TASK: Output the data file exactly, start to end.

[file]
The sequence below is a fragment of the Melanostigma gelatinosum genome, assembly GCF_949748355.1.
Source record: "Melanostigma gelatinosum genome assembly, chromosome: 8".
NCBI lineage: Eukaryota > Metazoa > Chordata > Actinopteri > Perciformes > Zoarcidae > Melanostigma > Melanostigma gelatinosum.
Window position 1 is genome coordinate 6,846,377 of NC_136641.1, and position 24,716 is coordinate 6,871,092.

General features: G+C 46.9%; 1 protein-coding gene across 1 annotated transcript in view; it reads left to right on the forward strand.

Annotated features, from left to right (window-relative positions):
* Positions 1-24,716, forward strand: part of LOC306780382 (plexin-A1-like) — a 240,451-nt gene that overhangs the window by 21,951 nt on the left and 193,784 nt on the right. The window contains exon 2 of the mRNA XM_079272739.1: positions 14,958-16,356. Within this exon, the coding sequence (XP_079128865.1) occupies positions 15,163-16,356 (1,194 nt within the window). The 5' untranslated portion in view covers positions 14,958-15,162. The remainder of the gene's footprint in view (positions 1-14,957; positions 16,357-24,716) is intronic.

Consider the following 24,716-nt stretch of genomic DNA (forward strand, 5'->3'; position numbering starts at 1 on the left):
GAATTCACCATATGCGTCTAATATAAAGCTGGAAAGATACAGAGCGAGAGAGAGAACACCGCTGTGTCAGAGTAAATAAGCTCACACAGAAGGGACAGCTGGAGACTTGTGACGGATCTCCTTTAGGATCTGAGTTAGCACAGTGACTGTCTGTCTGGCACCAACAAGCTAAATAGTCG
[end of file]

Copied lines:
The sequence below is a fragment of the Melanostigma gelatinosum genome, assembly GCF_949748355.1.
Source record: "Melanostigma gelatinosum genome assembly, chromosome: 8".
NCBI lineage: Eukaryota > Metazoa > Chordata > Actinopteri > Perciformes > Zoarcidae > Melanostigma > Melanostigma gelatinosum.
Window position 1 is genome coordinate 6,846,377 of NC_136641.1, and position 24,716 is coordinate 6,871,092.

General features: G+C 46.9%; 1 protein-coding gene across 1 annotated transcript in view; it reads left to right on the forward strand.

Annotated features, from left to right (window-relative positions):
* Positions 1-24,716, forward strand: part of LOC306780382 (plexin-A1-like) — a 240,451-nt gene that overhangs the window by 21,951 nt on the left and 193,784 nt on the right. The window contains exon 2 of the mRNA XM_079272739.1: positions 14,958-16,356. Within this exon, the coding sequence (XP_079128865.1) occupies positions 15,163-16,356 (1,194 nt within the window). The 5' untranslated portion in view covers positions 14,958-15,162. The remainder of the gene's footprint in view (positions 1-14,957; positions 16,357-24,716) is intronic.

Consider the following 24,716-nt stretch of genomic DNA (forward strand, 5'->3'; position numbering starts at 1 on the left):
GAATTCACCATATGCGTCTAATATAAAGCTGGAAAGATACAGAGCGAGAGAGAGAACACCGCTGTGTCAGAGTAAATAAGCTCACACAGAAGGGACAGCTGGAGACTTGTGACGGATCTCCTTTAGGATCTGAGTTAGCACAGTGACTGTCTGTCTGGCACCAACAAGCTAAATAGTCG